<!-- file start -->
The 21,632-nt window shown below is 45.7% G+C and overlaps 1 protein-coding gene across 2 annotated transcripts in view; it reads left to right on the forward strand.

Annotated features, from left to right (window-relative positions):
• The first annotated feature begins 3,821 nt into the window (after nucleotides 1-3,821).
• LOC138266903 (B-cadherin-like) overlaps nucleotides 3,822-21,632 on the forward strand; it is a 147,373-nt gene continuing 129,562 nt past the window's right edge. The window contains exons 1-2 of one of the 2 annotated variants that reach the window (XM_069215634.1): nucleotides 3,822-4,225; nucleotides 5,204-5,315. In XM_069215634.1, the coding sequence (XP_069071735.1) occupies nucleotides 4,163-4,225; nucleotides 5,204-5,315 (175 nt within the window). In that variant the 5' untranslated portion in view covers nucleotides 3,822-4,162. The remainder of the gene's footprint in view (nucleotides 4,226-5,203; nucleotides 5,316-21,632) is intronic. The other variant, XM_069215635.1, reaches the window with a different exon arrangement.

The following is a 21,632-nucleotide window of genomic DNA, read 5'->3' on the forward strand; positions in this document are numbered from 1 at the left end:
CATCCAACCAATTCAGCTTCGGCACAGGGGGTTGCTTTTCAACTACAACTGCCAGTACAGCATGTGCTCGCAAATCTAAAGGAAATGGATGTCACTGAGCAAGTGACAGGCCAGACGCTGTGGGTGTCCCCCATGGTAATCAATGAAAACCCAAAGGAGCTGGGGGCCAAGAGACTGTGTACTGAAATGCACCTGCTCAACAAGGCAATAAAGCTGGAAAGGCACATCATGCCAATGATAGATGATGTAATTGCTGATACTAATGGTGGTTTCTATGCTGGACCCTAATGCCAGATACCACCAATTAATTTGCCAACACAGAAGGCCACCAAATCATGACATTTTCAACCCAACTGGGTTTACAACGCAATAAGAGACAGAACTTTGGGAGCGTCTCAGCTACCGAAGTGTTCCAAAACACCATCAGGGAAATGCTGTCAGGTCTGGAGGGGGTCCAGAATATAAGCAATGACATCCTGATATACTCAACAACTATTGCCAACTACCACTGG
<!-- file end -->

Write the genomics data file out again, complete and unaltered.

The 21,632-nt window shown below is 45.7% G+C and overlaps 1 protein-coding gene across 2 annotated transcripts in view; it reads left to right on the forward strand.

Annotated features, from left to right (window-relative positions):
• The first annotated feature begins 3,821 nt into the window (after nucleotides 1-3,821).
• LOC138266903 (B-cadherin-like) overlaps nucleotides 3,822-21,632 on the forward strand; it is a 147,373-nt gene continuing 129,562 nt past the window's right edge. The window contains exons 1-2 of one of the 2 annotated variants that reach the window (XM_069215634.1): nucleotides 3,822-4,225; nucleotides 5,204-5,315. In XM_069215634.1, the coding sequence (XP_069071735.1) occupies nucleotides 4,163-4,225; nucleotides 5,204-5,315 (175 nt within the window). In that variant the 5' untranslated portion in view covers nucleotides 3,822-4,162. The remainder of the gene's footprint in view (nucleotides 4,226-5,203; nucleotides 5,316-21,632) is intronic. The other variant, XM_069215635.1, reaches the window with a different exon arrangement.

The following is a 21,632-nucleotide window of genomic DNA, read 5'->3' on the forward strand; positions in this document are numbered from 1 at the left end:
CATCCAACCAATTCAGCTTCGGCACAGGGGGTTGCTTTTCAACTACAACTGCCAGTACAGCATGTGCTCGCAAATCTAAAGGAAATGGATGTCACTGAGCAAGTGACAGGCCAGACGCTGTGGGTGTCCCCCATGGTAATCAATGAAAACCCAAAGGAGCTGGGGGCCAAGAGACTGTGTACTGAAATGCACCTGCTCAACAAGGCAATAAAGCTGGAAAGGCACATCATGCCAATGATAGATGATGTAATTGCTGATACTAATGGTGGTTTCTATGCTGGACCCTAATGCCAGATACCACCAATTAATTTGCCAACACAGAAGGCCACCAAATCATGACATTTTCAACCCAACTGGGTTTACAACGCAATAAGAGACAGAACTTTGGGAGCGTCTCAGCTACCGAAGTGTTCCAAAACACCATCAGGGAAATGCTGTCAGGTCTGGAGGGGGTCCAGAATATAAGCAATGACATCCTGATATACTCAACAACTATTGCCAACTACCACTGG